“Opening a sales office and hiring an attractive woman is no longer enough to sell houses,” said James Stuart, who has marketed vacation homes since the 1980s in Marbella on the Costa del Sol, and is the local agent for Savills Plc, the largest publicly traded commercial real-estate broker in the U.K. “I don’t know any project in default, but banks are asking for more guarantees and more sales to be agreed before lending any money.” The Costa del Sol is on Spain’s southern coastline, just across the Mediterranean Sea from Africa.
Spanish homeowners may be more vulnerable than Americans to defaults as interest rates rise because about 98 percent of mortgages in Spain have floating rates, according to the central bank. In the U.S., most mortgages have fixed rates.
The Organization for Economic Cooperation and Development in January said house prices in Spain may be overvalued by as much as 30 percent. A sudden acceleration in interest rates could cause an “abrupt adjustment in which prices would plunge,” the Paris-based OECD said. A 30 percent slump could reduce Spain’s economic growth by as much as 1.8 percentage points, according to Deutsche Bank’s Just.
Re/Max International Inc., the second-largest U.S. real- estate broker, says it cut prices as much as 26 percent on more than 5,000 homes in Spain in January. Overall in the country, prices rose at an annual rate of 9.1 percent in the fourth quarter, slowing from 9.8 percent the previous quarter and 12.6 percent a year earlier, Housing Ministry figures show. Home prices in the U.S. fell 2.7 percent last year, according to the National Association of Realtors.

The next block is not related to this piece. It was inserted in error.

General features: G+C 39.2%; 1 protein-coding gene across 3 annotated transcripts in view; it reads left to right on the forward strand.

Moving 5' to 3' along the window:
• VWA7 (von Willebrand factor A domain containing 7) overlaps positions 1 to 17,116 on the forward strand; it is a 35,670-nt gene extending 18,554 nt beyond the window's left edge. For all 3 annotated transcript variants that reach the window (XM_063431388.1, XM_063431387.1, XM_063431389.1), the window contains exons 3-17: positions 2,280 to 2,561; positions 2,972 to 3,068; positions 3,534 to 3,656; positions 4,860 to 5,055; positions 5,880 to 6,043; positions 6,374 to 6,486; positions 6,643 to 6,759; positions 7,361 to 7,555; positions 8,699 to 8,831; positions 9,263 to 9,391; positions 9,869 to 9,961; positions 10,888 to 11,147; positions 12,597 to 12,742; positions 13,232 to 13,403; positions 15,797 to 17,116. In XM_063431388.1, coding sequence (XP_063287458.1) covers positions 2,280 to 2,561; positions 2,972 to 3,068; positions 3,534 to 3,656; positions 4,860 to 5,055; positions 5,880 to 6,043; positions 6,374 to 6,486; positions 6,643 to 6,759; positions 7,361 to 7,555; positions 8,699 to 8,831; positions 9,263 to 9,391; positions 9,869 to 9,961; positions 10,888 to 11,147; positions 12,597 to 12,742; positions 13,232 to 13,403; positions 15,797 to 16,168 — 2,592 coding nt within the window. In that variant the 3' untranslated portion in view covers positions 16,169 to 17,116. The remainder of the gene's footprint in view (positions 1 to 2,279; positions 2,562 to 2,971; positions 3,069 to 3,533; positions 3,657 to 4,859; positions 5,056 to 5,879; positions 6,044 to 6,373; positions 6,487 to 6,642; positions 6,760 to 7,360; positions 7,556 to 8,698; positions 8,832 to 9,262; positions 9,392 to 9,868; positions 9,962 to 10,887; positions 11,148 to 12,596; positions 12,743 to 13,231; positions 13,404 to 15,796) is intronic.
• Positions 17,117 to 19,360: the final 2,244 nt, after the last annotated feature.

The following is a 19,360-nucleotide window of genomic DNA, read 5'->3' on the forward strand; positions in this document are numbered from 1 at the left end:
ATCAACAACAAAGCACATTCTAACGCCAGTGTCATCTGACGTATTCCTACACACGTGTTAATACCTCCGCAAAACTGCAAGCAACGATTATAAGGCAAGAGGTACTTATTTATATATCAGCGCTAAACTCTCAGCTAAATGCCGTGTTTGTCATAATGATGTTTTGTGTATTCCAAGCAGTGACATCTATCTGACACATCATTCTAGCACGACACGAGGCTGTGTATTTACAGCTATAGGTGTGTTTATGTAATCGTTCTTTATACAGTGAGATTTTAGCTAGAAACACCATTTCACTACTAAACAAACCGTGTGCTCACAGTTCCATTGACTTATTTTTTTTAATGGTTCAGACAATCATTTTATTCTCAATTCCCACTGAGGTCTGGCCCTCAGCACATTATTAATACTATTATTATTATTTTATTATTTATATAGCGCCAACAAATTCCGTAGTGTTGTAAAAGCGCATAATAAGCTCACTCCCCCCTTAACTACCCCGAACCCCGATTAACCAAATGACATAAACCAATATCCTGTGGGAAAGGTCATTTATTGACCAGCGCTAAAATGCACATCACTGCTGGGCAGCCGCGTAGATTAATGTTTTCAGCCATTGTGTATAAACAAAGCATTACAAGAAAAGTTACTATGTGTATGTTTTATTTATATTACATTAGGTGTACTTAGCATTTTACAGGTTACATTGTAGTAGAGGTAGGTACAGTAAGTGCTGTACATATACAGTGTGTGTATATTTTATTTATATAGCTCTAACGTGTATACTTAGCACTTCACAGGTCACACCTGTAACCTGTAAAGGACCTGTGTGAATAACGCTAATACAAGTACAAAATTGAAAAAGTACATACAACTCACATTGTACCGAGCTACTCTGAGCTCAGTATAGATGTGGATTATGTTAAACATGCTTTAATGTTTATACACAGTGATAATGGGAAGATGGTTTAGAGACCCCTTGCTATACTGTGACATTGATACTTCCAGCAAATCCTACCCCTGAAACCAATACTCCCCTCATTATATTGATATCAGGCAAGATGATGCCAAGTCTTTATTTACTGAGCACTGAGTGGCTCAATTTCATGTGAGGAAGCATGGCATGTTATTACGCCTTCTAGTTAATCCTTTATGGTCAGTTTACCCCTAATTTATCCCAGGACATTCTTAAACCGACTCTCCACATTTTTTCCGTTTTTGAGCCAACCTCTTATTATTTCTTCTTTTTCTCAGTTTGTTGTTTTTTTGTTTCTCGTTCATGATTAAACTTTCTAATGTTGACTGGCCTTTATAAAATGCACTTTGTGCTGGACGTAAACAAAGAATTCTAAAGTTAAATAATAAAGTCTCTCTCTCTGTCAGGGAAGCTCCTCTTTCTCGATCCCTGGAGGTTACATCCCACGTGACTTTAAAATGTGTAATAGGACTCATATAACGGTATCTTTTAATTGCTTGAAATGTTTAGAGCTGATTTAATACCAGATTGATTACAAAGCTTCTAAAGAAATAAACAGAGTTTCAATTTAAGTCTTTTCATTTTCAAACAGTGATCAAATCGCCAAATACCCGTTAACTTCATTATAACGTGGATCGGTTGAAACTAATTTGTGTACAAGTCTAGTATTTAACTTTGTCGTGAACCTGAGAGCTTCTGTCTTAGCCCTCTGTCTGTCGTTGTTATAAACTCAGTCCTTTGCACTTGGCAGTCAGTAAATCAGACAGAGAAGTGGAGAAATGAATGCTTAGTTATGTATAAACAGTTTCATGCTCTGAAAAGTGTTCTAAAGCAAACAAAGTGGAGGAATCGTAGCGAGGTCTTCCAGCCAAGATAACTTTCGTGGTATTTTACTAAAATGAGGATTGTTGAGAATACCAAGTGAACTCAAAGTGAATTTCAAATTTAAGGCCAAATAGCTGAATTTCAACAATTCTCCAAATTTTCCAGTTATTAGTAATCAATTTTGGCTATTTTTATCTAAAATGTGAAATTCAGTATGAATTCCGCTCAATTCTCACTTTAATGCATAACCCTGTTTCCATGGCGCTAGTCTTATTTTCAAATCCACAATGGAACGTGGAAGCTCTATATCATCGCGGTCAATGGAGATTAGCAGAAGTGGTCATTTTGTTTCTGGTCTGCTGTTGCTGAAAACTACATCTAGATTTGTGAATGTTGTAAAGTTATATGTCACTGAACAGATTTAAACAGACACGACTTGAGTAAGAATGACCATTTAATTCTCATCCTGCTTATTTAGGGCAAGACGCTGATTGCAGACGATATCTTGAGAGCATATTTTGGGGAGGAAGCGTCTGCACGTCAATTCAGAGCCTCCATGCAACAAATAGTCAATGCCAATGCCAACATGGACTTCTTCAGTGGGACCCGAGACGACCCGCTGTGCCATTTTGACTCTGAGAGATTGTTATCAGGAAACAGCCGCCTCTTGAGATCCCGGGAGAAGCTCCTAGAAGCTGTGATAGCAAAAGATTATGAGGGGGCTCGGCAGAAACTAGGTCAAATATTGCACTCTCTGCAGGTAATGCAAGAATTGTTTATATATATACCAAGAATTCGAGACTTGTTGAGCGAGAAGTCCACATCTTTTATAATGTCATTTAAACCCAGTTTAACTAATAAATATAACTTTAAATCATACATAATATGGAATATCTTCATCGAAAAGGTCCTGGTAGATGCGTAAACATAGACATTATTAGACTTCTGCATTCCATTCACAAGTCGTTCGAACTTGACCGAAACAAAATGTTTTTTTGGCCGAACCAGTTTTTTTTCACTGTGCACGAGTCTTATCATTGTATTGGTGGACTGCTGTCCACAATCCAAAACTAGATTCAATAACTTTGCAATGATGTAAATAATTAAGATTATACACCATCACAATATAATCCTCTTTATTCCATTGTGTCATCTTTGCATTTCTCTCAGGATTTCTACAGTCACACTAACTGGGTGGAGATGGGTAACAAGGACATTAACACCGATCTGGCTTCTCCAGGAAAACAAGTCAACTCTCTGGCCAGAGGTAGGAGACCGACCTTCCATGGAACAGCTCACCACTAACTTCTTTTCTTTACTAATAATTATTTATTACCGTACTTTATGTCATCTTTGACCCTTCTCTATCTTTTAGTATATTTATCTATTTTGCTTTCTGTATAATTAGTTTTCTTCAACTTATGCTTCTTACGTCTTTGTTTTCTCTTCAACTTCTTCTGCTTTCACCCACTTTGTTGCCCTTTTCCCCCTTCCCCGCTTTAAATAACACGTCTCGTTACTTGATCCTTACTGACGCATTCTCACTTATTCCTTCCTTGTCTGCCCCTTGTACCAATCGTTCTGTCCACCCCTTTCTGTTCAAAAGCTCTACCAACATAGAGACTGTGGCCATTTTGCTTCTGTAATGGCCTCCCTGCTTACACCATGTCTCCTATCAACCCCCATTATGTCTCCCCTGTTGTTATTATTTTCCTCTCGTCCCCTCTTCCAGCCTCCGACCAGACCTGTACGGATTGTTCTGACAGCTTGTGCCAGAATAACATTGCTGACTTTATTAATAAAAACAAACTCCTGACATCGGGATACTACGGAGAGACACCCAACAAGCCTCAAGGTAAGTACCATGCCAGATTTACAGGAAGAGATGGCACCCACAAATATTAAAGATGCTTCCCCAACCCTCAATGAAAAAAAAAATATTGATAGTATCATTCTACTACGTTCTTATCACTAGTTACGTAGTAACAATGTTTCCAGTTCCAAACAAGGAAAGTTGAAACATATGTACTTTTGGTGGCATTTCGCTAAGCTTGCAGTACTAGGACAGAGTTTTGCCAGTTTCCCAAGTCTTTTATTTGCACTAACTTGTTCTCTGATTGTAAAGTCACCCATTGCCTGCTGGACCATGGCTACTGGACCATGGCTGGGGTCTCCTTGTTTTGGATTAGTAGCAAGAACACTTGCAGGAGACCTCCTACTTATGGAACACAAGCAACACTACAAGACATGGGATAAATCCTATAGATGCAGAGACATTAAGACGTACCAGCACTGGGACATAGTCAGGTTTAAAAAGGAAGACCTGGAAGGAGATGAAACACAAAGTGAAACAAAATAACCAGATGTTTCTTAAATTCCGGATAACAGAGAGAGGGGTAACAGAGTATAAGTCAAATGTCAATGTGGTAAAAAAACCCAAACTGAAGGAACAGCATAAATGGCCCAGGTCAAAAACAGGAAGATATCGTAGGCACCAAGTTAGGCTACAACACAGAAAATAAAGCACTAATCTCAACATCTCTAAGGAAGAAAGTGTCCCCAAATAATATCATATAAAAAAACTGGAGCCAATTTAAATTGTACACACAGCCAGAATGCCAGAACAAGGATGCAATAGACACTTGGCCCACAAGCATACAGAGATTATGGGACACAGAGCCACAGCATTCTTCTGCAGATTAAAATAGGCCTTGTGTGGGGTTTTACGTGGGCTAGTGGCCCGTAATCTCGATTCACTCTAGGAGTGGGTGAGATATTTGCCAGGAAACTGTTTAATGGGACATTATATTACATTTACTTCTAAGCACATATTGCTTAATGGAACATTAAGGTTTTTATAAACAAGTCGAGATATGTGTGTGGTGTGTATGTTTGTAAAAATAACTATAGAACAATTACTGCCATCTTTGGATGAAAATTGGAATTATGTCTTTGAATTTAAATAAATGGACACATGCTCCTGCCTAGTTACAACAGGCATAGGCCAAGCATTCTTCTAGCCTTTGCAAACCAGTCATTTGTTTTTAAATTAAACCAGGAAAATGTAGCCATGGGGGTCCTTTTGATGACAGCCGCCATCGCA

“When sales slow the first area to suffer is vacation homes and then first homes are next to get hit,” said Dani Alvarez, former head of international sales at Don Piso, a Spanish real-estate broker.
A slump may hurt Spain’s banks. Santander Central Hispano SA and Banco Bilbao Vizcaya Argentaria SA lead banks owed 1.3 trillion euros by developers, builders and mortgage holders, according to the Spanish Mortgage Association. The 379 billion euros of loans to property firms is equal to about half of all corporate loans, Bank of Spain data show.
Property developers pay a premium over other industries to borrow. Fernando Martin’s Madrid-based Grupo Martinsa is paying Morgan Stanley, Caja Madrid and Caja de Ahorros de Barcelona an interest premium as high as 2.5 percentage points over interbank rates, according to regulatory filings.